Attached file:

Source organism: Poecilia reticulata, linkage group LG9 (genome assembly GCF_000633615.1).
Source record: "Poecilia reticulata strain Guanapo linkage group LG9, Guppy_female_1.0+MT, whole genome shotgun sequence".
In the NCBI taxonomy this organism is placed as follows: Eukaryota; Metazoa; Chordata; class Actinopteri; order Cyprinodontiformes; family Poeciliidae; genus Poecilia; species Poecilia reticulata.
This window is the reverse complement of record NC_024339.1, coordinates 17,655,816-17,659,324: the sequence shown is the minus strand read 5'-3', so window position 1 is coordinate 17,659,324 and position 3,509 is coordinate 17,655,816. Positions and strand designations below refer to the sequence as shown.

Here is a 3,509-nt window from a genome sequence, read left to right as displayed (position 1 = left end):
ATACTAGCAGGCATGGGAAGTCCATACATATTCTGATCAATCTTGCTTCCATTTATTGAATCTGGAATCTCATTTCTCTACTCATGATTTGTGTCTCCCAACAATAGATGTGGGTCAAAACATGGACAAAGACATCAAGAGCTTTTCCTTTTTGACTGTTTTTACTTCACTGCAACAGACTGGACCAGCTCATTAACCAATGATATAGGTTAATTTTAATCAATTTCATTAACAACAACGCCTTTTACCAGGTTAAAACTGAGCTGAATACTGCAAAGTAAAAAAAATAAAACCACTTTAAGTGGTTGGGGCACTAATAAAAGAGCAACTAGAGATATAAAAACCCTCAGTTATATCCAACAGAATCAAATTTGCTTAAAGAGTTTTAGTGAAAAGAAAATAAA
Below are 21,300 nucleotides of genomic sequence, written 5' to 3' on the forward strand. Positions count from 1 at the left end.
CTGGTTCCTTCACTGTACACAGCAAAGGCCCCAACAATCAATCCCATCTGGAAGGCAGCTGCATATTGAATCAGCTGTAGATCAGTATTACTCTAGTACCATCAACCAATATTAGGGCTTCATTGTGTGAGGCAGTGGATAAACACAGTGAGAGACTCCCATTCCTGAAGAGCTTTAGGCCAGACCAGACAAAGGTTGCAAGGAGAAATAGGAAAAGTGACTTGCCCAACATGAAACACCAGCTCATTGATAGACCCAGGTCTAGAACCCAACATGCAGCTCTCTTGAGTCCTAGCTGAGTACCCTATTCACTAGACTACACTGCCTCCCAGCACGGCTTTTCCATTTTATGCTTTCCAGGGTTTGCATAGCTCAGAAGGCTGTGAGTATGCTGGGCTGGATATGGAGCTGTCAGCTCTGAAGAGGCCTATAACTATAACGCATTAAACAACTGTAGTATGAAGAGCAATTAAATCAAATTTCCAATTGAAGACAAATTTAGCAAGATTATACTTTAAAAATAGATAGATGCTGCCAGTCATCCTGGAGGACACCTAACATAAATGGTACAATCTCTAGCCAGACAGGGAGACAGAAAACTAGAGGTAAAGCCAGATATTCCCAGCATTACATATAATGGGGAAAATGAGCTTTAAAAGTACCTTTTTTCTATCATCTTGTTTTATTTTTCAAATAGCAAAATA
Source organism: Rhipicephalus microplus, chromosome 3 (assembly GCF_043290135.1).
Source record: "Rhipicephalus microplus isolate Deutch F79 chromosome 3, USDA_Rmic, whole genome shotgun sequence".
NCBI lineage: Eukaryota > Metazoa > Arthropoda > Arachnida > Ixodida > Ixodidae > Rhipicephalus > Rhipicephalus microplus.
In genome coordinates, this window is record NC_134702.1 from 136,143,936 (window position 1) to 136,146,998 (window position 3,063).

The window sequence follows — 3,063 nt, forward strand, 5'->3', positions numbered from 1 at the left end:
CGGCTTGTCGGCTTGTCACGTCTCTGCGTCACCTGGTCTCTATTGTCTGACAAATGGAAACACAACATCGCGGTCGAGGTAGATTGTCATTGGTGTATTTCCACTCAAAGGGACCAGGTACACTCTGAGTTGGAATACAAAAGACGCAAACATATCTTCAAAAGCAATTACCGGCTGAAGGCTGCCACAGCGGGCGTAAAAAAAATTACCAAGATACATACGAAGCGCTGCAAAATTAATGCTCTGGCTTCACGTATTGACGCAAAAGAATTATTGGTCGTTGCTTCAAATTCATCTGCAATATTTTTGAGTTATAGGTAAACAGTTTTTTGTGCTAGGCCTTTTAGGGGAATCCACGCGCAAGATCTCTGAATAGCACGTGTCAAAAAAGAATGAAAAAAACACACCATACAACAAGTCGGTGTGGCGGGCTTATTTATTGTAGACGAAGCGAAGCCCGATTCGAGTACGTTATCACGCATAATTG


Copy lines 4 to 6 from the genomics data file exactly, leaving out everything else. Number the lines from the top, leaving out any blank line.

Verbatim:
This window is the reverse complement of record NC_024339.1, coordinates 17,655,816-17,659,324: the sequence shown is the minus strand read 5'-3', so window position 1 is coordinate 17,659,324 and position 3,509 is coordinate 17,655,816. Positions and strand designations below refer to the sequence as shown.

Here is a 3,509-nt window from a genome sequence, read left to right as displayed (position 1 = left end):
ATACTAGCAGGCATGGGAAGTCCATACATATTCTGATCAATCTTGCTTCCATTTATTGAATCTGGAATCTCATTTCTCTACTCATGATTTGTGTCTCCCAACAATAGATGTGGGTCAAAACATGGACAAAGACATCAAGAGCTTTTCCTTTTTGACTGTTTTTACTTCACTGCAACAGACTGGACCAGCTCATTAACCAATGATATAGGTTAATTTTAATCAATTTCATTAACAACAACGCCTTTTACCAGGTTAAAACTGAGCTGAATACTGCAAAGTAAAAAAAATAAAACCACTTTAAGTGGTTGGGGCACTAATAAAAGAGCAACTAGAGATATAAAAACCCTCAGTTATATCCAACAGAATCAAATTTGCTTAAAGAGTTTTAGTGAAAAGAAAATAAA